HSBC: After the Deluge

3 mins. to read

By Robert Sutherland Smith

The one thing that I have always liked about HSBC (HSBA) was the legacy of those old Scottish colonialists for hard headedness and Church of Scotland respectability. Tea planting and banking were two well known commercial pursuits of Scots imperialists. But here we are with HSBC caught out by the tax avoiding activities of a Swiss banking subsidiary which HSBC acquired, I understand, along with its one time US parent bank. Not something a Minister of the Kirk would find desirable. That, along with some poor results for last year, has reduced the HSBC share price to 576p – the lowest it has been since 2012 and well below the 750p plus it reached in 2013. The share price looks possibly oversold to me. But is it?

The first cause for concern and consideration has to be the dividend. HSBC is a dividend stock so it is a preliminary and necessary first step to get some assurance on that. The current annual dividend yield is 5.68% and that marks the shares as looking good value if its maintained and progressed. Even on last year’s results, as poor as they were, the annual dividend is covered by earnings in dollar terms; an annual dividend of $0.50, covered by reported earnings of $0.69. (Remember the company does its accounting and reporting in US dollars.) The cash flow position looks less reassuring on the basis of the annual 2014 cash flow figure. They tell us that there was a cash outflow of $21.4 billion in contrast with an operating cash inflow of $44 billion the year before. Thus, last year the dividend costing $6.6 billion was not covered by operating cash flow in contrast to the position a year earlier. However, any cause for concern about future dividend payments on that basis of thinking is countered by an explicit undertaking in the report to shareholders, to grow the dividend consistent with the overall growth in profitability. 

With regards to next year, management seems to find some positive trends to tap into despite the poor profits in 2014. These it itemises as outward investment from China; further potential liberalisation of the Renminbi; the reshaping of the Chinese economy, making it less dependent on exports with more consumer spending; banking opportunities in the European Markets Union; the EEC’s focus on growth; continuing growth in the US economy; the boost to the world economy of lower oil prices; and, potentially, the fruits of the Transatlantic Trade and Investment treaty.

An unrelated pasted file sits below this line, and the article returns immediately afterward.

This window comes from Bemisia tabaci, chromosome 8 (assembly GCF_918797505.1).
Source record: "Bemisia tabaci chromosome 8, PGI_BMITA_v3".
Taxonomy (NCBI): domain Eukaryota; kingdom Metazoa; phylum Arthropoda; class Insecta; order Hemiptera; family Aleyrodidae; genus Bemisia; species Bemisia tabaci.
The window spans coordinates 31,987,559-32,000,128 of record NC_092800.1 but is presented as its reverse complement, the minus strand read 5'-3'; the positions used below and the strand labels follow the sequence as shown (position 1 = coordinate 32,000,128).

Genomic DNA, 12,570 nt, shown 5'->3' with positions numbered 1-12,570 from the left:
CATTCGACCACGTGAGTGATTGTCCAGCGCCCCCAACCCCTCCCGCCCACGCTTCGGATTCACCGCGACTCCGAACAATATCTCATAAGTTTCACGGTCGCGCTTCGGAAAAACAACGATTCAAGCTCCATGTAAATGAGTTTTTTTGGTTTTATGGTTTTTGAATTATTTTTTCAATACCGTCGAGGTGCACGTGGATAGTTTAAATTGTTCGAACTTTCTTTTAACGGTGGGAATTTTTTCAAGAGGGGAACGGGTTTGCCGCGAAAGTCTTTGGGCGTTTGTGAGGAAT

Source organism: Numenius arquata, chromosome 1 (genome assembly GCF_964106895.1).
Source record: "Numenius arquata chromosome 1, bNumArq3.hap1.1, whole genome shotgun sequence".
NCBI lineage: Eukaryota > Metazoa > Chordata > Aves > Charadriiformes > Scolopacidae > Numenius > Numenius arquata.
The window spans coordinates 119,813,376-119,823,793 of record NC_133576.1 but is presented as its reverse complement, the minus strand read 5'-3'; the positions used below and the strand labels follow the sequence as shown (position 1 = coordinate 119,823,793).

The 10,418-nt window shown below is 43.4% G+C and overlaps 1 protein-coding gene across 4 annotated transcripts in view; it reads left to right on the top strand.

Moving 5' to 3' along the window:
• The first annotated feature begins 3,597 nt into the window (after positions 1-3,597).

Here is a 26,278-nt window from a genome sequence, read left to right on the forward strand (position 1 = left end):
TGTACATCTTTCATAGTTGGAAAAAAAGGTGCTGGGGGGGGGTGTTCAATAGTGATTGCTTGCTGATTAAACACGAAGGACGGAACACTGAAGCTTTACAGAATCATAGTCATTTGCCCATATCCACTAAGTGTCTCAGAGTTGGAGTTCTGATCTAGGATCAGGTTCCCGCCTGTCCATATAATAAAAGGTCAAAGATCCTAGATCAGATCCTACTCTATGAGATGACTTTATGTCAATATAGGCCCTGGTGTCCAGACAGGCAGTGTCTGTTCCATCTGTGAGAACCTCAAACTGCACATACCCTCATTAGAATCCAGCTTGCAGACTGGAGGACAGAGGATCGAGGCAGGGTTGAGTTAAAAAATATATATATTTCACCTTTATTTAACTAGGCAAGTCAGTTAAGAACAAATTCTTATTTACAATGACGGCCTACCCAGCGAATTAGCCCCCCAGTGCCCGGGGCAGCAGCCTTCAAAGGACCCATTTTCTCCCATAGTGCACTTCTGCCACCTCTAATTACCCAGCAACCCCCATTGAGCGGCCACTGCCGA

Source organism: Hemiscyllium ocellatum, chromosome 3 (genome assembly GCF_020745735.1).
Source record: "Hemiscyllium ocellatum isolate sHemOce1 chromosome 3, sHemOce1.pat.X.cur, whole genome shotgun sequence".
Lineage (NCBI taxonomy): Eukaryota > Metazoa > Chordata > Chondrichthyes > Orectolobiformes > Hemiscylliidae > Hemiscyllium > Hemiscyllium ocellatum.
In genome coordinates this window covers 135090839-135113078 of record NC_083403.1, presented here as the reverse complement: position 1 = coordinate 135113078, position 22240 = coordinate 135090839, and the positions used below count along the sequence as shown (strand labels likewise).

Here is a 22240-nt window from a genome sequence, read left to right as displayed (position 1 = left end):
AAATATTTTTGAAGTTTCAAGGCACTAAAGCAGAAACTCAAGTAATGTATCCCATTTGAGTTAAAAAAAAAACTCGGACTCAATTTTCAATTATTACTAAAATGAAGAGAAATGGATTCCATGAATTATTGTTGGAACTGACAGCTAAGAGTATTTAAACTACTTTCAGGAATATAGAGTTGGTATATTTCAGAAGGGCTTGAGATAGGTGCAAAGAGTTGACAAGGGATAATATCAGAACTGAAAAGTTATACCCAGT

The bank has also improved its common equity Tier 1 capital ratio from 10.8% last year to 10.9% with a total capital ratio of 15.6% versus 14.9%. Its management  recognise that earlier targets for capital adequacy are now unrealistic and plans are in place to proceed towards a new common equity Tier 1 ratio of between 12% and 13% with a return on equity of 10%. Last year the return on equity figure was 7.3% down from 9.3%. 

The consensus of market estimates shows forecast earnings growing from 56.5p in 2014 to 63.7p in 2016, which puts the historic price to earnings ratio at 10.7 times for 2014 and 9.5 times estimated for 2016. The annual dividend yield is estimated to increase from 5.4% for 2014 to 6.4% for 2016. To me, those are ratings which indicate good value. Furthermore, the net asset value shown as being $9.28 per share translates to 618p per share on a $1:50 sterling exchange rate, meaning that HSBC shares are selling at 7% discount to net assets. All of which causes me to conclude that these shares at this price look good value. That conclusion is reinforced by the fact that the HSBC share price has notably underperformed the UK banking and financial sector in the last 90 days as well as the FTSE100 Index over recent years – by nearly 10% over the year in fact, and a truly massive 48% over five years. These shares are very attractive in my opinion; full of bad news and discounting it.   

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